Antimicrobial resistance (AMR) is a growing threat to the United States health care system. From the 2016 discovery of the highly resistant mcr-1 gene in the US to the 2017 death of a Nevada woman due to an infection resistant to all available antibiotics, the AMR crisis is receiving increasing public attention, and for good reason.
This Faces of Antimicrobial Resistance report highlights some of these individuals, whose stories demonstrate the urgent need to combat AMR.
IDSA advocates for federal policies to revitalize antimicrobial drug research and development (R&D) because more and more patients are contracting and succumbing to drug resistant infections and there are far too few, in some cases no, safe and effective therapies to treat them.
IDSA strongly supports the establishment of a new limited population antibacterial and antifungal drug approval pathway for antibacterial and antifungal drugs to treat serious or life-threatening infections where there exists an unmet medical need –as called for in the Antibiotic Development to Advance Patient Treatment (ADAPT) Act, H.R. 3742. The ADAPT Act of 2013 is an important successor to the Generating Antibiotic Incentives Now (GAIN) Act, reducing regulatory barriers to antibiotic development with a new Food and Drug Administration (FDA) approval pathway for antibiotics and antifungals that permits the agency to approve drugs to treat serious or life-threatening infections for which there is an unmet medical need in limited populations. This will accelerate development of life-saving new treatments. ADAPT also strengthens Centers for Disease Control and Prevention (CDC) monitoring of resistance and use of antibiotics, and makes these data publically available. Finally, ADAPT streamlines the process by which the FDA updates susceptibility test interpretive criteria (breakpoints) so that up-to-date data are available to health care providers in a timely fashion.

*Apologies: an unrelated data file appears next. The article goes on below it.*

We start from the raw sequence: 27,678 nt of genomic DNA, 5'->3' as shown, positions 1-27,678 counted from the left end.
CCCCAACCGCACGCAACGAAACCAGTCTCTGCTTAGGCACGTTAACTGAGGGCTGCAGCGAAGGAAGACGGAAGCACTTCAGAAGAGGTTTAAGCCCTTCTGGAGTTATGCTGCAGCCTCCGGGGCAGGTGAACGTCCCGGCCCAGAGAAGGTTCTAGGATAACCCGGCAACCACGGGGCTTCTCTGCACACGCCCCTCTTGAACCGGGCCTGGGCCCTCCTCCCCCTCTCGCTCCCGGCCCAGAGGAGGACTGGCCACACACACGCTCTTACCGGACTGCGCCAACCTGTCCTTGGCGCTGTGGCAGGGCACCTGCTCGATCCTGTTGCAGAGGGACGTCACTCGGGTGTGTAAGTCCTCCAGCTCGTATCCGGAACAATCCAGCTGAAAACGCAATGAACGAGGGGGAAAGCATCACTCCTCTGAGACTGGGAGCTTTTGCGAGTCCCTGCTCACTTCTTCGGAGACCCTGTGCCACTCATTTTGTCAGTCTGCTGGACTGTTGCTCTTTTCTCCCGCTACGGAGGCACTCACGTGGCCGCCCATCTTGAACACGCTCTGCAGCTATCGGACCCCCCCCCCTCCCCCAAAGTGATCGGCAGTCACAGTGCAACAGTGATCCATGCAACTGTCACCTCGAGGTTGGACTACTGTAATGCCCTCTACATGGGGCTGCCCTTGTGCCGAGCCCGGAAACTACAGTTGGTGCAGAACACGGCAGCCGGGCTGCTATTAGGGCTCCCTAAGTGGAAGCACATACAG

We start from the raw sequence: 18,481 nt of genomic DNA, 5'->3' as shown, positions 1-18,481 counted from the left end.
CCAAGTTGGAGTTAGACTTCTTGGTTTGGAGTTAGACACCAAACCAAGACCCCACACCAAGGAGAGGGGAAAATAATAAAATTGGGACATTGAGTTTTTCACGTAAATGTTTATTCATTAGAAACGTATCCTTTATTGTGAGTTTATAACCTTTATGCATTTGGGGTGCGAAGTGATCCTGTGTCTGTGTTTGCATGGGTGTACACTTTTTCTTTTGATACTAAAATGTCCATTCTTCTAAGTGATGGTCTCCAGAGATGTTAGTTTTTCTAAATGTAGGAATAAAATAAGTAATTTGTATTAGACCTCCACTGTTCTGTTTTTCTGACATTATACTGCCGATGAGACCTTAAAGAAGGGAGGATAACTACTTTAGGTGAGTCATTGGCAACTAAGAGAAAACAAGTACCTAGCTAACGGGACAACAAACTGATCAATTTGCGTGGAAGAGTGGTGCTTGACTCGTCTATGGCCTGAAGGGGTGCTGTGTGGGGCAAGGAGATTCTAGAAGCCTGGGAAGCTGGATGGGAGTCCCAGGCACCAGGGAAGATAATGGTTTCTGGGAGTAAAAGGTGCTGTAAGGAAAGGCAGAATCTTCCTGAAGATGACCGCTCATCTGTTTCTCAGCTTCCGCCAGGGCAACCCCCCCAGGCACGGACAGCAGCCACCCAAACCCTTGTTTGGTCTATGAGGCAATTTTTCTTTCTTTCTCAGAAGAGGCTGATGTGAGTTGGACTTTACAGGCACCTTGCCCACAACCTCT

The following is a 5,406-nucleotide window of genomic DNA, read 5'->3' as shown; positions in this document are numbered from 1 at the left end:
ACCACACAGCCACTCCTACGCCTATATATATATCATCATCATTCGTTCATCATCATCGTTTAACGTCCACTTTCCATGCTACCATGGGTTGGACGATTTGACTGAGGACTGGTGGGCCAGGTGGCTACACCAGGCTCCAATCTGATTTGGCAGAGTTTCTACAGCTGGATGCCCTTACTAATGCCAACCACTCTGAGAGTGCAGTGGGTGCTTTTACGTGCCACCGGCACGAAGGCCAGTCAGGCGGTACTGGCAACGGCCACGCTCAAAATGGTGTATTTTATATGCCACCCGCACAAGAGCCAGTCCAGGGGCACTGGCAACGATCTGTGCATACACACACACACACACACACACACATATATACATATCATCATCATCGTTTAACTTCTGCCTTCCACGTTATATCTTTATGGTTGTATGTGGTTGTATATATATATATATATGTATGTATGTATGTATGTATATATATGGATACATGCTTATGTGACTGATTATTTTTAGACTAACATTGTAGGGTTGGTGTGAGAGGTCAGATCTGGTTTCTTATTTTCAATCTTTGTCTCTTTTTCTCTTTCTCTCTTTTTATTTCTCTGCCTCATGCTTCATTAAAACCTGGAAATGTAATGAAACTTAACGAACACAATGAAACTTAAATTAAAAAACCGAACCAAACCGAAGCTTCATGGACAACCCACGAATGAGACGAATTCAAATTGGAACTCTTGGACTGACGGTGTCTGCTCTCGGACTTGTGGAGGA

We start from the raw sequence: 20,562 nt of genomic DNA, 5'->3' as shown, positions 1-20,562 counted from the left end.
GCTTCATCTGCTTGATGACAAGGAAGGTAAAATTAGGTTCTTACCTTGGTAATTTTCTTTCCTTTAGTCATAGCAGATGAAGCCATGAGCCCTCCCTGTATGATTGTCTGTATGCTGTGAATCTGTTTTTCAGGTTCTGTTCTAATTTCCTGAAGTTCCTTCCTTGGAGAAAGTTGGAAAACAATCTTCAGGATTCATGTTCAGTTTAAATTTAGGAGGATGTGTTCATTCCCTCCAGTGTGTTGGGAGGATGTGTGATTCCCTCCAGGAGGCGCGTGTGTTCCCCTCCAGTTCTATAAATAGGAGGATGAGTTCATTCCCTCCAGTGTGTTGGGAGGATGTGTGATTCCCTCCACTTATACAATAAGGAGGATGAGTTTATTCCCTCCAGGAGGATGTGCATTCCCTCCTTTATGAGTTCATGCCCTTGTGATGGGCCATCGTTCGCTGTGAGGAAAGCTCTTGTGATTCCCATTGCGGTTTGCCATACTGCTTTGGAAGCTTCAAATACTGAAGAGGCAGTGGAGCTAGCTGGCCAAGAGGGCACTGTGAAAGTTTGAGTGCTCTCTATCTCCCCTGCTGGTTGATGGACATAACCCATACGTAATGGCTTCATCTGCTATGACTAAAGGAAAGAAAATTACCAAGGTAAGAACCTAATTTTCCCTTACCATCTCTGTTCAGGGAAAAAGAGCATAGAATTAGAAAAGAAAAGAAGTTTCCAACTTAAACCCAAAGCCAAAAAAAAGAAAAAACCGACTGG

IDSA also supports efforts to address economic obstacles to investment in research and development for new antimicrobials and rapid infectious diseases diagnostics. IDSA supports the Developing an Innovative Strategy for the Antimicrobial Resistant Microorganisms (DISARM) Act, H.R. 4187, and is working with bill sponsors and key stakeholders to strengthen the bill. The DISARM Act would provide a new supplemental payment for certain antimicrobial drugs that treat serious or life-threatening infections for which there is an unmet medical need.. IDSA also supports tax credits for antibiotics and antifungals, modeled after the successful Orphan Drug Tax Credit, which would provide a credit of 50 percent of the qualified clinical testing expenses for the taxable year. Notably, IDSA’s tax credit proposal would add an estimated 5-7 new antibiotics or antifungals to treat serious or life-threatening infections to the pipeline every year.